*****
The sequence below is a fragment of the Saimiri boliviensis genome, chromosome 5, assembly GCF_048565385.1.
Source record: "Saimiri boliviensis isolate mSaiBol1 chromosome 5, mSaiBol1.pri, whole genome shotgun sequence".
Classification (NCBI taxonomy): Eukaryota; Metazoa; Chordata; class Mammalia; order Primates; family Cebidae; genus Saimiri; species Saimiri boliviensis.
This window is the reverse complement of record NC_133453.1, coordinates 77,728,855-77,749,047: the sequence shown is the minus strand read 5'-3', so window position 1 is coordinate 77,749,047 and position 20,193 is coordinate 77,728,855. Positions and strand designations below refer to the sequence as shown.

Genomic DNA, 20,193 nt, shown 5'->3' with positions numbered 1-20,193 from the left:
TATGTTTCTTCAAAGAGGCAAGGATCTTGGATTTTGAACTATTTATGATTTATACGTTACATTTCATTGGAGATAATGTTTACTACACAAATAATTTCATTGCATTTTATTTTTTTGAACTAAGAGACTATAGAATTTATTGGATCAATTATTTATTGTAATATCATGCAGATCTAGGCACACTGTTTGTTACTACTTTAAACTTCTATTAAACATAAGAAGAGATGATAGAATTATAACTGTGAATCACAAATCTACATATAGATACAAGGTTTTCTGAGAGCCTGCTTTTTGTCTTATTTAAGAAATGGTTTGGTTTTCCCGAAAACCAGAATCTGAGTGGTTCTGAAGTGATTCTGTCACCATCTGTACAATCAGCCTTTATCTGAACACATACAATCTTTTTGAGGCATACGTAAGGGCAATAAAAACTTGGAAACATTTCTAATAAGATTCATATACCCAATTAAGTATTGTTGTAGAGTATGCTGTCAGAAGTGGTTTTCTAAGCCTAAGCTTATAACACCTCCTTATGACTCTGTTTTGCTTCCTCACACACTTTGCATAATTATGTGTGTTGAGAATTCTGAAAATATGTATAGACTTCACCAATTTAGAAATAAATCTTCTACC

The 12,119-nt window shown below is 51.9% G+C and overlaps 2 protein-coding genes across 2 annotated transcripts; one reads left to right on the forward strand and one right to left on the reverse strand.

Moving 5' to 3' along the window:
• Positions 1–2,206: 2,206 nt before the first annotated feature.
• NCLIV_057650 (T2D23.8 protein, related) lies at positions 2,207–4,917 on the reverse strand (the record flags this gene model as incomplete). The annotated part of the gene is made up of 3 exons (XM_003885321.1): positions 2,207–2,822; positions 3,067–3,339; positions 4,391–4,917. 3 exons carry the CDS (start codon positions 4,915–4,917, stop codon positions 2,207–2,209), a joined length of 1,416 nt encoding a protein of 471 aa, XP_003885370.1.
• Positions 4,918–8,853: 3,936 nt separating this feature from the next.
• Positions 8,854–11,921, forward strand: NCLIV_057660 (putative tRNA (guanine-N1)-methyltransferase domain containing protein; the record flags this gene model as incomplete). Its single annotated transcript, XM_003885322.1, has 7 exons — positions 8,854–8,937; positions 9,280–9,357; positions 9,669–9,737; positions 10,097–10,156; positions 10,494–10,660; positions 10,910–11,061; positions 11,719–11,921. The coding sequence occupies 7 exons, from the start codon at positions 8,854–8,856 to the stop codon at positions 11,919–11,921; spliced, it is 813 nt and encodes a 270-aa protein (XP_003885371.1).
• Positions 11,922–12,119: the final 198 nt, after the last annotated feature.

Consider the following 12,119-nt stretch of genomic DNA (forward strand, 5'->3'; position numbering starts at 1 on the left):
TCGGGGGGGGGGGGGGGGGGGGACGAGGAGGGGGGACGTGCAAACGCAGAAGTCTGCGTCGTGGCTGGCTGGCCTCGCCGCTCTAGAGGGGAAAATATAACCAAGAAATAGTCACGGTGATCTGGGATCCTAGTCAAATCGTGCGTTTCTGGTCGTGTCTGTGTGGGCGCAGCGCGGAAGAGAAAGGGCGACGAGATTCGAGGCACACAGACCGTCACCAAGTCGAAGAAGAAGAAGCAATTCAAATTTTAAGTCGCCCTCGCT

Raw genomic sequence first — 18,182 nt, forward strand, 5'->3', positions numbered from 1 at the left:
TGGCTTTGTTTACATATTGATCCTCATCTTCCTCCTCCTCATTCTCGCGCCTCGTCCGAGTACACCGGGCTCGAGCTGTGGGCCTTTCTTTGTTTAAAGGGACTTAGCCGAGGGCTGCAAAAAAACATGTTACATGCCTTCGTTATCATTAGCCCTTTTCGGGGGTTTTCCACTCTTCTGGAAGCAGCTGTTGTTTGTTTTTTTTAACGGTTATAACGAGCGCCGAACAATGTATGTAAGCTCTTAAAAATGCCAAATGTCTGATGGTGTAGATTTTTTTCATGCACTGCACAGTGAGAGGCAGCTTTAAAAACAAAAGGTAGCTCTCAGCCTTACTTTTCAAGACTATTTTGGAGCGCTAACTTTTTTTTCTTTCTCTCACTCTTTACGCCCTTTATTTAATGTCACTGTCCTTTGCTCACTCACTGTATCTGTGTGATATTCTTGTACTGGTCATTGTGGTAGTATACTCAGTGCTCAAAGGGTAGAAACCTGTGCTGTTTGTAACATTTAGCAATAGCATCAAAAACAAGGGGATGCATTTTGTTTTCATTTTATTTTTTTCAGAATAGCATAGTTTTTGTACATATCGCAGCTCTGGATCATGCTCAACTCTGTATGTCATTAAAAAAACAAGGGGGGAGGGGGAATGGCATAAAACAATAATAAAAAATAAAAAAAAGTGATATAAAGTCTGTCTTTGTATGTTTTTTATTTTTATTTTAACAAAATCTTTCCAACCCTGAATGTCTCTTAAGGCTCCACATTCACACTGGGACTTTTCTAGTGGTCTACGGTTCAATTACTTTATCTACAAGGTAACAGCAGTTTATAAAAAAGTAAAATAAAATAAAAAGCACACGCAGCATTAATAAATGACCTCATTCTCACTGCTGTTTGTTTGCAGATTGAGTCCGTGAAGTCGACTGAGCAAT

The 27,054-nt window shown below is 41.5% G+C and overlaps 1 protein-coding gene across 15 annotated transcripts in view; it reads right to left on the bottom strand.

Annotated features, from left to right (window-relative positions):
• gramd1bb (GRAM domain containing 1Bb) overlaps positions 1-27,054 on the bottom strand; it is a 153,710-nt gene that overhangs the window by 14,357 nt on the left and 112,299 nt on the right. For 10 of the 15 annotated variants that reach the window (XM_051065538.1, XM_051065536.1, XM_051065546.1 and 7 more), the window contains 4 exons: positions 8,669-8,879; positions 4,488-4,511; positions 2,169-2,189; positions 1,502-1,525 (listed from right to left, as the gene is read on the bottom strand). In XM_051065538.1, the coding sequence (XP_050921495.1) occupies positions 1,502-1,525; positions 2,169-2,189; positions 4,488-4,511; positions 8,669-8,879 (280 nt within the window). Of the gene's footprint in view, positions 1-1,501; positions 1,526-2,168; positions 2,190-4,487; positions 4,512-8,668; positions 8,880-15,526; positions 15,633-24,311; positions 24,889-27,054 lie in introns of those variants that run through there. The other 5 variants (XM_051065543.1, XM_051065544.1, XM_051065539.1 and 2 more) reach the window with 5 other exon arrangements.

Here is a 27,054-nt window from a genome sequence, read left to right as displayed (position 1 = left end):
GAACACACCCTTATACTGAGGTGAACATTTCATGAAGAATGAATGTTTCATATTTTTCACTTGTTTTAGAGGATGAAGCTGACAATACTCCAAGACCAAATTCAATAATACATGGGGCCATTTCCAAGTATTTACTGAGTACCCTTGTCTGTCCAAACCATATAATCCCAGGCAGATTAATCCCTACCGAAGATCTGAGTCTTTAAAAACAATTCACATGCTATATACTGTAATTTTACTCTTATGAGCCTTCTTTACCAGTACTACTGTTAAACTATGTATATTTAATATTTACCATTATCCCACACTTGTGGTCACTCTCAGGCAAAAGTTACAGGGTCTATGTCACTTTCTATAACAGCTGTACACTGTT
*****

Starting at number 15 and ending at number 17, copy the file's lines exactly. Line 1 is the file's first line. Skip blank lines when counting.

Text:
TCGGGGGGGGGGGGGGGGGGGGACGAGGAGGGGGGACGTGCAAACGCAGAAGTCTGCGTCGTGGCTGGCTGGCCTCGCCGCTCTAGAGGGGAAAATATAACCAAGAAATAGTCACGGTGATCTGGGATCCTAGTCAAATCGTGCGTTTCTGGTCGTGTCTGTGTGGGCGCAGCGCGGAAGAGAAAGGGCGACGAGATTCGAGGCACACAGACCGTCACCAAGTCGAAGAAGAAGAAGCAATTCAAATTTTAAGTCGCCCTCGCT

Raw genomic sequence first — 18,182 nt, forward strand, 5'->3', positions numbered from 1 at the left:
TGGCTTTGTTTACATATTGATCCTCATCTTCCTCCTCCTCATTCTCGCGCCTCGTCCGAGTACACCGGGCTCGAGCTGTGGGCCTTTCTTTGTTTAAAGGGACTTAGCCGAGGGCTGCAAAAAAACATGTTACATGCCTTCGTTATCATTAGCCCTTTTCGGGGGTTTTCCACTCTTCTGGAAGCAGCTGTTGTTTGTTTTTTTTAACGGTTATAACGAGCGCCGAACAATGTATGTAAGCTCTTAAAAATGCCAAATGTCTGATGGTGTAGATTTTTTTCATGCACTGCACAGTGAGAGGCAGCTTTAAAAACAAAAGGTAGCTCTCAGCCTTACTTTTCAAGACTATTTTGGAGCGCTAACTTTTTTTTCTTTCTCTCACTCTTTACGCCCTTTATTTAATGTCACTGTCCTTTGCTCACTCACTGTATCTGTGTGATATTCTTGTACTGGTCATTGTGGTAGTATACTCAGTGCTCAAAGGGTAGAAACCTGTGCTGTTTGTAACATTTAGCAATAGCATCAAAAACAAGGGGATGCATTTTGTTTTCATTTTATTTTTTTCAGAATAGCATAGTTTTTGTACATATCGCAGCTCTGGATCATGCTCAACTCTGTATGTCATTAAAAAAACAAGGGGGGAGGGGGAATGGCATAAAACAATAATAAAAAATAAAAAAAAGTGATATAAAGTCTGTCTTTGTATGTTTTTTATTTTTATTTTAACAAAATCTTTCCAACCCTGAATGTCTCTTAAGGCTCCACATTCACACTGGGACTTTTCTAGTGGTCTACGGTTCAATTACTTTATCTACAAGGTAACAGCAGTTTATAAAAAAGTAAAATAAAATAAAAAGCACACGCAGCATTAATAAATGACCTCATTCTCACTGCTGTTTGTTTGCAGATTGAGTCCGTGAAGTCGACTGAGCAAT